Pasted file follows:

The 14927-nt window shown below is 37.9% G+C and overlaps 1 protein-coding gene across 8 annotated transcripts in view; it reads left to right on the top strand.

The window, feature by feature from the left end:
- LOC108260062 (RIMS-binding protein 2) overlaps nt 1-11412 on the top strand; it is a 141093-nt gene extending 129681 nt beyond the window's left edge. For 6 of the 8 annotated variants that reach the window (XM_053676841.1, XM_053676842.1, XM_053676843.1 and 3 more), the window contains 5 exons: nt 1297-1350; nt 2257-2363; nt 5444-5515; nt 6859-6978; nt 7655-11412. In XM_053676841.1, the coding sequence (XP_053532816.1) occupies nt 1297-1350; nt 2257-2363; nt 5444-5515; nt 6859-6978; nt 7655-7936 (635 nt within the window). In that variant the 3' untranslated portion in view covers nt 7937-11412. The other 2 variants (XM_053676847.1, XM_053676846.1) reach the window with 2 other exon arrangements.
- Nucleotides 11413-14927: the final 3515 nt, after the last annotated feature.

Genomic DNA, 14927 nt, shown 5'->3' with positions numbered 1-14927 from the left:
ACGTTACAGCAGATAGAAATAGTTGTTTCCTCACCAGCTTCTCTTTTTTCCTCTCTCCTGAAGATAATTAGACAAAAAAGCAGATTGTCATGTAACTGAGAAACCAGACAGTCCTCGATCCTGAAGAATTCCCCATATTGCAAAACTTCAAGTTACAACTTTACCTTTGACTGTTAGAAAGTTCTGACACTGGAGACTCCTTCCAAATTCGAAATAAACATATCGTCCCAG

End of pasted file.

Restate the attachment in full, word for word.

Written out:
The 14927-nt window shown below is 37.9% G+C and overlaps 1 protein-coding gene across 8 annotated transcripts in view; it reads left to right on the top strand.

The window, feature by feature from the left end:
- LOC108260062 (RIMS-binding protein 2) overlaps nt 1-11412 on the top strand; it is a 141093-nt gene extending 129681 nt beyond the window's left edge. For 6 of the 8 annotated variants that reach the window (XM_053676841.1, XM_053676842.1, XM_053676843.1 and 3 more), the window contains 5 exons: nt 1297-1350; nt 2257-2363; nt 5444-5515; nt 6859-6978; nt 7655-11412. In XM_053676841.1, the coding sequence (XP_053532816.1) occupies nt 1297-1350; nt 2257-2363; nt 5444-5515; nt 6859-6978; nt 7655-7936 (635 nt within the window). In that variant the 3' untranslated portion in view covers nt 7937-11412. The other 2 variants (XM_053676847.1, XM_053676846.1) reach the window with 2 other exon arrangements.
- Nucleotides 11413-14927: the final 3515 nt, after the last annotated feature.

Genomic DNA, 14927 nt, shown 5'->3' with positions numbered 1-14927 from the left:
ACGTTACAGCAGATAGAAATAGTTGTTTCCTCACCAGCTTCTCTTTTTTCCTCTCTCCTGAAGATAATTAGACAAAAAAGCAGATTGTCATGTAACTGAGAAACCAGACAGTCCTCGATCCTGAAGAATTCCCCATATTGCAAAACTTCAAGTTACAACTTTACCTTTGACTGTTAGAAAGTTCTGACACTGGAGACTCCTTCCAAATTCGAAATAAACATATCGTCCCAG